Thursday, 15 March 2012

Journeys in an Augmented Reality

An early AR experiment, built using BuildAR. 
A couple of years ago Augmented Reality (AR) was the next ‘big thing’ to hit the internet. It was a stop and gawp technology, show your friends and colleagues, and talk about how you could use it for your next big idea (in my case, in teaching).

If you don’t know what I’m on about Wikipedia has a definition: 

Augmented reality (AR) is a live, direct or indirect, view of a physical, real-world environment whose elements are augmented by computer generated sensory input such as sound, video, graphics or GPS data.”

If you are still not sure, the best thing is to try it for yourself. You’ll need a computer with a webcam, and a printer. This GE example was one of the first sites to get AR noticed.

The example above was typical of the technology a few year’s ago. Since then, in this form it has since become more mainstream, but is now hidden and integrated into popular devices. Smartphones (Apple and Android) have lots of apps that use the technology (see Starwalk as a popular example). If you’ve ever leapt about your living room playing on an Xbox Kinect, or PlayStation EyeToy you’ve also experienced it, but in a much more sophisticated way. So what happened to it for learning and teaching? Well, in my experience it turns out that the path to creating your own AR applications is tricky, expensive and frustrating, but offset with the possibility of creating engaging, interactive  learning objects that leap off the screen.

Let me explain.

Soon after playing the the GE Augmented Reality demo I realised that dentistry might make a good fit for the technology. I teach 1st year students tooth morphology, and at the end of a long lecture I expect them to be able to identify all of the adult teeth in isolation. To do this, the lecture is team taught (with one lecturer being the knowledgeable tutor, the other being a stooge, pretending not to know how to identify the teeth and making notes on an OHP that the students copy). In the lecture, models of the teeth are thrown into the audience, to be thrown back with the tooth identified. The latter half of the lecture is a group task where the students have to arrange models of teeth into the correct orientation and order in order before they are permitted to leave (a good motivator I’ve found). It is the models of the teeth I use that the students covet the most, but due to their cost I cannot provide students with them (and they are made in-house, so they can’t buy them either). If I could provide the models to the students digitally, as 3D AR models, I would be able to let the students recreate the practical elements of my lecture at home.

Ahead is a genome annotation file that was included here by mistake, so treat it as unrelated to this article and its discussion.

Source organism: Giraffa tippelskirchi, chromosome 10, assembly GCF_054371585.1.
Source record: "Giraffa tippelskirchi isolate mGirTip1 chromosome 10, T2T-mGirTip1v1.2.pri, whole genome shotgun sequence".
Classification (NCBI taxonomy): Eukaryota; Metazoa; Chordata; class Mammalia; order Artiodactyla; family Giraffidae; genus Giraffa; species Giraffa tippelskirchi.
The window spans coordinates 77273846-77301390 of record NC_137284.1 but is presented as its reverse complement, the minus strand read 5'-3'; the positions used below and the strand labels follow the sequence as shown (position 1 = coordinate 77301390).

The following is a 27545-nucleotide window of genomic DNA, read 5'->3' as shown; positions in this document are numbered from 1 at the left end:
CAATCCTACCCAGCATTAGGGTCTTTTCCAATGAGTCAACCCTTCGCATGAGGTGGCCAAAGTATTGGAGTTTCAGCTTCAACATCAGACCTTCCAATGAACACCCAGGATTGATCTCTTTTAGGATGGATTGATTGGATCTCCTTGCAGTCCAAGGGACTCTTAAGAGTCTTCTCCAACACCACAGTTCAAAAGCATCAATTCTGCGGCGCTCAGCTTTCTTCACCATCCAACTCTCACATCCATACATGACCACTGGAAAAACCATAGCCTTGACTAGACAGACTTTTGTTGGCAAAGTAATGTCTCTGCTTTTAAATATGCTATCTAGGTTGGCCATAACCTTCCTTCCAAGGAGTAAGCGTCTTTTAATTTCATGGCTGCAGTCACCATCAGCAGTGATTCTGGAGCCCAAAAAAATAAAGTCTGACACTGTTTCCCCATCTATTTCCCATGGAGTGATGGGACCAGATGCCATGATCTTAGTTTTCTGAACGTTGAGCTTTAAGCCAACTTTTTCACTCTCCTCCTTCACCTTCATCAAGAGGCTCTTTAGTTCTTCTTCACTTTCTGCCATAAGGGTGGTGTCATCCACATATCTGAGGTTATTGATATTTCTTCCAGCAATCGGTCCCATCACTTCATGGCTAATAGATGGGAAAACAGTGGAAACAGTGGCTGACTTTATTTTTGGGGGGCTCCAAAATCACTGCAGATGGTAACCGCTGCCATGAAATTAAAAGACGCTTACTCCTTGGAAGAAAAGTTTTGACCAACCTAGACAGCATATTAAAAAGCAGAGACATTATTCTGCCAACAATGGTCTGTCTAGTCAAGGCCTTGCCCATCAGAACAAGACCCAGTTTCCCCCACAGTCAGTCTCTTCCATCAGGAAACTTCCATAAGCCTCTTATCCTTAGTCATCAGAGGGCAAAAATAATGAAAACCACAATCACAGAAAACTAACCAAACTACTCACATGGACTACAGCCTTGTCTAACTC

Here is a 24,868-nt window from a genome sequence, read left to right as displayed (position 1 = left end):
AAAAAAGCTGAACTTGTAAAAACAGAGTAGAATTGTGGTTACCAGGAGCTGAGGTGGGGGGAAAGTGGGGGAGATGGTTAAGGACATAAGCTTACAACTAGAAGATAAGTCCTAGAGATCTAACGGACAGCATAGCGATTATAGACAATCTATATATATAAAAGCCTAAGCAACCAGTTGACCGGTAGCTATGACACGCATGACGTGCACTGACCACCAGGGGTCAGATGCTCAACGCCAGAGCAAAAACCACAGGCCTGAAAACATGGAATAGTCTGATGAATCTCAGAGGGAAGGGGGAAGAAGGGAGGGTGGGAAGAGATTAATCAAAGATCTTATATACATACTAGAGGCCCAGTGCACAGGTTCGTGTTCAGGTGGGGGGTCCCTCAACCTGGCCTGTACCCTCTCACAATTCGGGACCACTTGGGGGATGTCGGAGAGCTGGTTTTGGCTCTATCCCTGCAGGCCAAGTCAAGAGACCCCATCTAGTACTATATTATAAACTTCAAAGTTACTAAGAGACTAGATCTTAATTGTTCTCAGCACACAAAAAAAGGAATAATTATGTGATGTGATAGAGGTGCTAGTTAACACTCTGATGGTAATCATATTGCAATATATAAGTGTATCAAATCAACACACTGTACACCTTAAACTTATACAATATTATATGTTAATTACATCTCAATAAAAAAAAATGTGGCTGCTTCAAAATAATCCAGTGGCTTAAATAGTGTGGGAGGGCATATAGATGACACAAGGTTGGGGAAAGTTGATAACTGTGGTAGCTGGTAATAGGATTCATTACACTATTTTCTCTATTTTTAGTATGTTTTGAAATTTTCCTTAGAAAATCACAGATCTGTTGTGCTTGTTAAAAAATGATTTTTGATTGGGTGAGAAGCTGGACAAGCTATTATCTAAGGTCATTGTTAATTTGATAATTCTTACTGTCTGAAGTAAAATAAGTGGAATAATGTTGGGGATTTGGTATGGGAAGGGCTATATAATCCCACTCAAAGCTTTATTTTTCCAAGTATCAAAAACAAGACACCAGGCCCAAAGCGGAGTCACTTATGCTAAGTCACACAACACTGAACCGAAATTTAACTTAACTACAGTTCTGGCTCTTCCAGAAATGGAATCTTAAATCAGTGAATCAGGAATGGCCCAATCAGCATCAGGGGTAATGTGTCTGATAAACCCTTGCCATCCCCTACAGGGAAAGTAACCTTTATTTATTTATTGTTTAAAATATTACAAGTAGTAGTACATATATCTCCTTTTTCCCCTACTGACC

The ‘vision’ was to be able to provide an Augmented Reality experience of tooth morphology to students that they could use to learn and revise the teeth. 



Making an Augmented Reality

A quick examination of most of the AR apps on the web showed them to be using the same underlying code, by a Japanese coder by the name of Saqoosha. His
FLARToolKit was the first ‘kit’ of code to allow the creation of AR applications within Flash and webpages and is offered for free. The installation and setting up of the code is quite complicated, and has inspired many YouTube tutorials on how to do it (none of them short). FLARToolKit does offer ‘in the browser’ Augmented Reality, but it is not fast or smooth to render the image, and of course requires the Flash browser plugin (which means the iPad is out). If Flashscript is not at the tip of your fingers, there are some alternatives that work by having a downloadable program to set up the AR, and then the user downloads a viewer to see the images. This is currently the easiest way to do it, and I recommend the BuildAR free version if you want to try it out. 


Making models


The next big hurdle with making AR is getting the models into the computer that you want to augment reality with. There are a few options, and I started initially with the free amateur methods that turned out to be clumsy, and not that effective (although they did work). These methods ‘stitched’ photographs from set angles together to calculate depth, and a 3D mesh is calculated. For models of molecules, something like ChemDraw or Jmol allow you to build from scratch, and Google Sketchup will let you build simple objects (and has an AR viewer plugin too). In my case, I needed teeth, and these are not easy to draw in 3D. Talking to colleagues, most also had real things (in cupboards usually) they wanted to present virtually (e.g. a larynx, beetles, bones etc) and it would be easiest if these could be scanned into 3D, and then imported into AR.

With the support of the Faculty of Medicine, Dentistry and Health I obtained a NextEngine 3D Laser Scanner, which scans objects from a few millimetres across, up to large surfaces (e.g. walls,  archeological graves). I soon managed to produce scans of my tooth models, and imported them quite quickly into the BuildAR tool to experiment. At this point I started to  capture the interest of students and colleagues as it is quite a visual and “wow” technology. The project was subsequently demonstrated to CiCS (Christine Sexton’s blog), and was featured in the internal University e-zine Overview